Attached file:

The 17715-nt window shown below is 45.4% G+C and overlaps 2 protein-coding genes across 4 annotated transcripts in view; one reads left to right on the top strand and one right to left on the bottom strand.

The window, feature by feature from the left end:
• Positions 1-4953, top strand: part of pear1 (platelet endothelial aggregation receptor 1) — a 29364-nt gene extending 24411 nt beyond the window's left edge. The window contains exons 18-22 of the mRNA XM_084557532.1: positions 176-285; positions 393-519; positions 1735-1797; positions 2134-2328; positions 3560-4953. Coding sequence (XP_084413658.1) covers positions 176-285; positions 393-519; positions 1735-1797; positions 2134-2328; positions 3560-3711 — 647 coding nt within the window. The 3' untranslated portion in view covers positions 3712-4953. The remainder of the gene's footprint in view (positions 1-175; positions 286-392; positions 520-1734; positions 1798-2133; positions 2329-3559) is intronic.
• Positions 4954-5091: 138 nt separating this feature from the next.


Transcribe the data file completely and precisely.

The 17715-nt window shown below is 45.4% G+C and overlaps 2 protein-coding genes across 4 annotated transcripts in view; one reads left to right on the top strand and one right to left on the bottom strand.

The window, feature by feature from the left end:
• Positions 1-4953, top strand: part of pear1 (platelet endothelial aggregation receptor 1) — a 29364-nt gene extending 24411 nt beyond the window's left edge. The window contains exons 18-22 of the mRNA XM_084557532.1: positions 176-285; positions 393-519; positions 1735-1797; positions 2134-2328; positions 3560-4953. Coding sequence (XP_084413658.1) covers positions 176-285; positions 393-519; positions 1735-1797; positions 2134-2328; positions 3560-3711 — 647 coding nt within the window. The 3' untranslated portion in view covers positions 3712-4953. The remainder of the gene's footprint in view (positions 1-175; positions 286-392; positions 520-1734; positions 1798-2133; positions 2329-3559) is intronic.
• Positions 4954-5091: 138 nt separating this feature from the next.